## geerky42 3 years ago Need help on #11, please. (Momentum)

1. geerky42

2. geerky42

3. geerky42

I'm not sure exactly what #11 mean; I don't see how this system lost energy during collision.

4. anonymous

By the way, how did you find the velocity?

5. geerky42

Are you telling me that the block lost energy to the spring?

6. anonymous

$\frac{ 1 }{ 2 }m _{b}v _{b1}^{2}=\frac{ 1 }{ 2 }m _{b}v _{b2}^{2}+\frac{ 1 }{ 2 }kx$ was the formula I got for 10. $\sqrt{2[\frac{ 1 }{ 2 }(.003kg)(500\frac{ m }{ s })^{2}-\frac{ 1 }{ 2 }(859\frac{ N }{ m })(.02m)]/.003kg}=v _{b2}$

7. anonymous

my final answer for #10 was 494.24 m/s which makes more sense to me than 109.217 m/s

8. anonymous

but I'm not sure. are you sure your answer for #10 is correct?

9. geerky42

Well, I submitted my answer on online homework and it said it's correct.

10. anonymous

ok, I'm going to retry it then.

11. geerky42

Any idea for #11, @wio ?

12. anonymous

oh sorry I was idle...

13. anonymous

So you figured out how much energy was transferred to the block, and the remaining energy was used to calculate velocity, right?

14. anonymous

Did you try putting the elastic energy as energy lost?

15. geerky42

I did and the answer is incorrect...

16. anonymous

Give me a second...

17. anonymous

What about the conservation of momentum?

18. anonymous

Was momentum give to the block on the spring?

19. anonymous

Figure out the momentum before hand and figure out the momentum later. That would tell you how much momentum the block received. Compare that to the elastic energy.

20. anonymous

I mean, use the momentum of the block to find its velocity and figure out the kinetic energy of the block. Then compare that to the elastic energy.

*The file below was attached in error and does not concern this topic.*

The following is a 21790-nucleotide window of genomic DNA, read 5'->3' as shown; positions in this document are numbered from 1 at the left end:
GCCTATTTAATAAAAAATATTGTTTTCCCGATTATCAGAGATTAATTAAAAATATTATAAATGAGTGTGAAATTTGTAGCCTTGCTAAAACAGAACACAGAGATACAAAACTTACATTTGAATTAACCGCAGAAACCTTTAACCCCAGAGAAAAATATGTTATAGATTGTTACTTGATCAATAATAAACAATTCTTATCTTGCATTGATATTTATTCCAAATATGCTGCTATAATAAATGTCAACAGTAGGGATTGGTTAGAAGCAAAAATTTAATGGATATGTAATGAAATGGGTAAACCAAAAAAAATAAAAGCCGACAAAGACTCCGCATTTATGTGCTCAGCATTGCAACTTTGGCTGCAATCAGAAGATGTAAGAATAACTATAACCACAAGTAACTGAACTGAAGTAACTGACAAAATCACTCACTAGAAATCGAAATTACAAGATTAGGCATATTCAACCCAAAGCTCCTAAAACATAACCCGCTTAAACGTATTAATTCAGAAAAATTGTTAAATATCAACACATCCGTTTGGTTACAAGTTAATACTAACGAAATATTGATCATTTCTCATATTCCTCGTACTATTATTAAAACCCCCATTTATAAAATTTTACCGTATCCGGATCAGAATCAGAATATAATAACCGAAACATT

21. anonymous

That might be what they're asking. It's true that I find it hard to tell. Obviously this is a closed system an no energy is being lost. So maybe what they mean is how much kinetic energy do we expect the block to have, which it won't have.

22. anonymous

If that doesn't work then I'm really stumped here.

23. anonymous

It's a really unfair question in my opinion.

24. anonymous

@geerky42 Have you been looking at the momentum?

25. geerky42

None, It doesn't work... I guess I need to ask my physics teacher a question. Thanks.

26. anonymous

@geerky42 I'm not getting your 109 velocity through energy methods alone

27. geerky42

Sorry I just use conservation of energy to find the speed of block after collision, I then plug the speed of block into conservation of momentum to find the speed of bullet after collision. My brain is dead, sorry about that.

28. anonymous

How did you find the speed of the block then?

29. geerky42

"Sorry I just use conservation of energy to find the speed of block"

30. anonymous

Yeah well the block started with no energy right?

31. geerky42

Right.

32. anonymous

It got elastic energy

33. anonymous

you converted that into kinetic energy?

34. geerky42

Well, it moves so it should have kinetic energy.

35. anonymous

How did you find out how much bullet energy went into kinetic energy then?

36. geerky42

I don't find it from bullet, I did work "backward." We know that the spring has been compressed by 2 cm and from that we can find elastic energy and then from that, we can convert it into kinetic energy. That's how I find the speed of block.

37. geerky42

Kinetic energy instantly after collision.

38. geerky42

I don't see how system lost the energy, spring absorb energy from block that has been hit by bullet.

39. geerky42

The surface is frictionless. I don't know what else cause it to lost energy...

40. anonymous

Oh, did you try entering the change in kinetic energy of the bullet?

41. geerky42

No, how can this help me?

42. anonymous

Because it would be the amount of energy the bullet lost

43. geerky42

None, still don't work...

44. anonymous

What are you getting for it though?

45. geerky42

17.143 J

46. anonymous

No, that's the new KE of the bullet. I said the change.

47. anonymous

Meaning the first KE minus the new KE

48. geerky42

I did this, I got this answer.

49. anonymous

50. anonymous

and new KE isn't 17?

51. geerky42

Forgot to square one of the velocity, I got 357.107 J

52. anonymous

Yes, that's what I'm getting as the change in bullet eneryg.

53. geerky42

Submitted this answer; it's still wrong...

54. geerky42

I guess I have to see my teacher and talk about it.

55. anonymous

yeah sorry

56. geerky42

Thanks for your time and patience, though.